When responding to surveys, many employees will avoid sharing negative information because they don’t want to kill the vibe… or worse, they don’t want to be perceived as a complainer. We call this the “Rosy Bias.” There’s a lot of pressure in companies to appear “positive” and encouraging, especially when the leaders talk about creating a positive, “good” workplace. It really tends to shut down important feedback that leads to self-awareness.
One of the most important things about the Culture MRI™ is the safe environment it creates for both positive and negative feedback. We call it the “cone of silence,” and it’s our Secret Sauce.
We dedicate a lot of effort creating a safe environment, convincing people that their input – positive or negative – is part of a constructive effort. As a result, with a little coaxing, people often open up for the first time about things they might not have been totally honest about before… even with themselves. This is why it’s often so cathartic for employees, and why they feel so “heard” by the organization.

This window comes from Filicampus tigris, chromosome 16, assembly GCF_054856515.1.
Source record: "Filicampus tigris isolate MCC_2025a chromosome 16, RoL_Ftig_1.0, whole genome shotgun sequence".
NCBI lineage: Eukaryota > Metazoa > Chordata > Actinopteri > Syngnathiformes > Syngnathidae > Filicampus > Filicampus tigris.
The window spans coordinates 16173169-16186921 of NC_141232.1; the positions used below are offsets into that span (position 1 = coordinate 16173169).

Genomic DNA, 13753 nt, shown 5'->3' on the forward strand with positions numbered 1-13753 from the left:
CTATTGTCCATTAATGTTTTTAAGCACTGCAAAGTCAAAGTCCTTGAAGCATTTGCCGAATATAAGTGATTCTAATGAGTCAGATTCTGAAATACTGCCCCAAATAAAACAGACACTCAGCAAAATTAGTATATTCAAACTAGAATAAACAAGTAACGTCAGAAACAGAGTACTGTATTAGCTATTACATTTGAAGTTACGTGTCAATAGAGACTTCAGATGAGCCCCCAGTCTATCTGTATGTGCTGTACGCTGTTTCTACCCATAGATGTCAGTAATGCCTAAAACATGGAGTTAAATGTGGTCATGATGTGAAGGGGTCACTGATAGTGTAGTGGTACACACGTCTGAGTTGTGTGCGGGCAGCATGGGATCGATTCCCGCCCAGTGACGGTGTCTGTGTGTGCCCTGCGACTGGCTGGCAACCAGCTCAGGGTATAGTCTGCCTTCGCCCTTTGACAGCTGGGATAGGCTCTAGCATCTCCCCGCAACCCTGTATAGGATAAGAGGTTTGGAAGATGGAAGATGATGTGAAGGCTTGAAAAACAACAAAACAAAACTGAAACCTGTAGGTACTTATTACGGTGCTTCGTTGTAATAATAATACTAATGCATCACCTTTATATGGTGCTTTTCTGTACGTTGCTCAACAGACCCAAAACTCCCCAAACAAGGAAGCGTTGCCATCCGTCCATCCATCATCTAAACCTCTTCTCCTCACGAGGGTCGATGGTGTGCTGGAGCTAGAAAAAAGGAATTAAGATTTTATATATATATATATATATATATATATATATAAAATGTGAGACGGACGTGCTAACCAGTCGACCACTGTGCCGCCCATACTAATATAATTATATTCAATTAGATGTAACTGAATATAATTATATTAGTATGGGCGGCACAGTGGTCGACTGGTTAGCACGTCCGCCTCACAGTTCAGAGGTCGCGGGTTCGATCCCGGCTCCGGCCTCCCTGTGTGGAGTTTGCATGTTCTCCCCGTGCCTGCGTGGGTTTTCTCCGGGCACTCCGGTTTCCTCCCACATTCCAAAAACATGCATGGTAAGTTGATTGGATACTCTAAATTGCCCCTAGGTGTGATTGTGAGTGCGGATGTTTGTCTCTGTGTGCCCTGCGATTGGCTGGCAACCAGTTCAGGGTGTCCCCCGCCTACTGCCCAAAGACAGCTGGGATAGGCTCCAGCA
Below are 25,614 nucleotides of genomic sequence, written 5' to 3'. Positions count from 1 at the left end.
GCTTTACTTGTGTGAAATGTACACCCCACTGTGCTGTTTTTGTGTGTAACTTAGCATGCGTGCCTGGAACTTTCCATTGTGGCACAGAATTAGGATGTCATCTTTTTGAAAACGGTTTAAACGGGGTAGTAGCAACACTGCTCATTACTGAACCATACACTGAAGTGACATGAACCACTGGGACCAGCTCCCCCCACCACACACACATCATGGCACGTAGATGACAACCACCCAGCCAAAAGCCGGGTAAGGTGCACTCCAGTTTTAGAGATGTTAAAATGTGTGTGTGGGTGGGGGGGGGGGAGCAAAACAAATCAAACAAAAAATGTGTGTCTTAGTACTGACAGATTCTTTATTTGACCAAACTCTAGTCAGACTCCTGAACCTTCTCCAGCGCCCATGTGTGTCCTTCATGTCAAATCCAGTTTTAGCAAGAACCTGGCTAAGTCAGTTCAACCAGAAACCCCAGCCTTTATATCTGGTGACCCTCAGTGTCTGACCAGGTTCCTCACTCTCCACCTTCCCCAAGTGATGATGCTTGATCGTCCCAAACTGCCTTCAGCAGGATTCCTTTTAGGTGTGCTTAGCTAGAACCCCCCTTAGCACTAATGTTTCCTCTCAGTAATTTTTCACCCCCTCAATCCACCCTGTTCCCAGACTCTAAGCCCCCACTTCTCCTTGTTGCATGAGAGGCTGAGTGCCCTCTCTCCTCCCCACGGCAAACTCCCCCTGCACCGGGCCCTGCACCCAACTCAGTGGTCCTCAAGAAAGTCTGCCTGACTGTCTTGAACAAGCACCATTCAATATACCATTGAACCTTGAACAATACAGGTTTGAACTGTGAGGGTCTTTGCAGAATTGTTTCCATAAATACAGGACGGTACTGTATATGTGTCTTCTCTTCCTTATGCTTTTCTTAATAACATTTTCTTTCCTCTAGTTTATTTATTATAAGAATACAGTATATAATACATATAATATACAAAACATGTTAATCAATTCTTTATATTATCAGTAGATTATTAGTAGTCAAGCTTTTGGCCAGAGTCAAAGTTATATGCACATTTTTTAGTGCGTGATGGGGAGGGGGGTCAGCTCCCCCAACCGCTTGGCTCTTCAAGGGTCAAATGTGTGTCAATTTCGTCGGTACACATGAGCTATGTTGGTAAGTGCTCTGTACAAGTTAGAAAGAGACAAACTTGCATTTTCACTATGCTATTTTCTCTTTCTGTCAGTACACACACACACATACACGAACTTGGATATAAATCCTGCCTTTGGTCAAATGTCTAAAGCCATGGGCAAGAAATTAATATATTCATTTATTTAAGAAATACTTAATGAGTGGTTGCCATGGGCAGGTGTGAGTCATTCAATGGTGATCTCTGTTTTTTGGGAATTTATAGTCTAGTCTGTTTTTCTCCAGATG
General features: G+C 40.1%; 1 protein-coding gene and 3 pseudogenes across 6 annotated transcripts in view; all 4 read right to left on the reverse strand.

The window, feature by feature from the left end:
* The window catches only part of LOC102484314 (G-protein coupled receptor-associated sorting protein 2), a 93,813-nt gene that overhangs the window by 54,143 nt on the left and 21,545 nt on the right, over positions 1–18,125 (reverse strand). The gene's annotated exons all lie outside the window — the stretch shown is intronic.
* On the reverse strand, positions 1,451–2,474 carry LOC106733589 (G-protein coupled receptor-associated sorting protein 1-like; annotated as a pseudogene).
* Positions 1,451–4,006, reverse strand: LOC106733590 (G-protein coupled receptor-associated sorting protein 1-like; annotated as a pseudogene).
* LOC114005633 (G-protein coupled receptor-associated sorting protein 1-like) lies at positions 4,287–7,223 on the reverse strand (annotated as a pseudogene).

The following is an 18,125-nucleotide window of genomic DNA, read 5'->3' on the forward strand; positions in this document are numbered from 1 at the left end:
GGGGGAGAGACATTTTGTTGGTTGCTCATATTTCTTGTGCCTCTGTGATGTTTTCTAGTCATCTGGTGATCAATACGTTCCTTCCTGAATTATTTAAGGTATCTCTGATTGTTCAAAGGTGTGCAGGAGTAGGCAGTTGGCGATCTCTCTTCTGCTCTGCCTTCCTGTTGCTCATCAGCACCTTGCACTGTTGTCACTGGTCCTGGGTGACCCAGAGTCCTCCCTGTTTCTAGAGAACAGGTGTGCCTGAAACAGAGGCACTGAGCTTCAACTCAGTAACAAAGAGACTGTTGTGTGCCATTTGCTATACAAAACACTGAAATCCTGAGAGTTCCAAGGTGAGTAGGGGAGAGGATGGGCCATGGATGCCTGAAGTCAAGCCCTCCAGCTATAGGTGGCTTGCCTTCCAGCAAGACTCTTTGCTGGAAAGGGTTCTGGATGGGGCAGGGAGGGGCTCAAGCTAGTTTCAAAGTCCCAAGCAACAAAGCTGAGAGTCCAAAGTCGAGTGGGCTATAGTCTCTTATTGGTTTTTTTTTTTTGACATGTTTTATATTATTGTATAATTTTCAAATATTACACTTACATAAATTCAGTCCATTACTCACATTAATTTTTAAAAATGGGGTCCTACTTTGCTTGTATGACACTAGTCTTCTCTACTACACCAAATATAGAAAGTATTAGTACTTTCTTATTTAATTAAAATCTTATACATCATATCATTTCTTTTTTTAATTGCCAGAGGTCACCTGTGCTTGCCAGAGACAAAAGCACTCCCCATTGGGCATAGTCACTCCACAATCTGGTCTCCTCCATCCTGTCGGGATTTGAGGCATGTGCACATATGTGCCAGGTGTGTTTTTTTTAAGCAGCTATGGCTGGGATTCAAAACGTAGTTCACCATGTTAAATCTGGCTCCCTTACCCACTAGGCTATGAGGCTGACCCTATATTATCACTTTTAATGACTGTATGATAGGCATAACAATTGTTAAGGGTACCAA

Most assessments do not explicitly probe for dissatisfaction; therefore, they don’t neutralize the Rosy Bias because they don’t take place in an environment that is convincingly “safe” for sharing negative information as freely as positive information. The bias for painting rosy pictures remains. Therefore they may only reflect dissatisfaction if the discomfort is high enough and/or the survey participants are the emboldened type. The Culture MRI™ probes for satisfaction AND dissatisfaction quite equally by carefully neutralizing the bias for rosy pictures.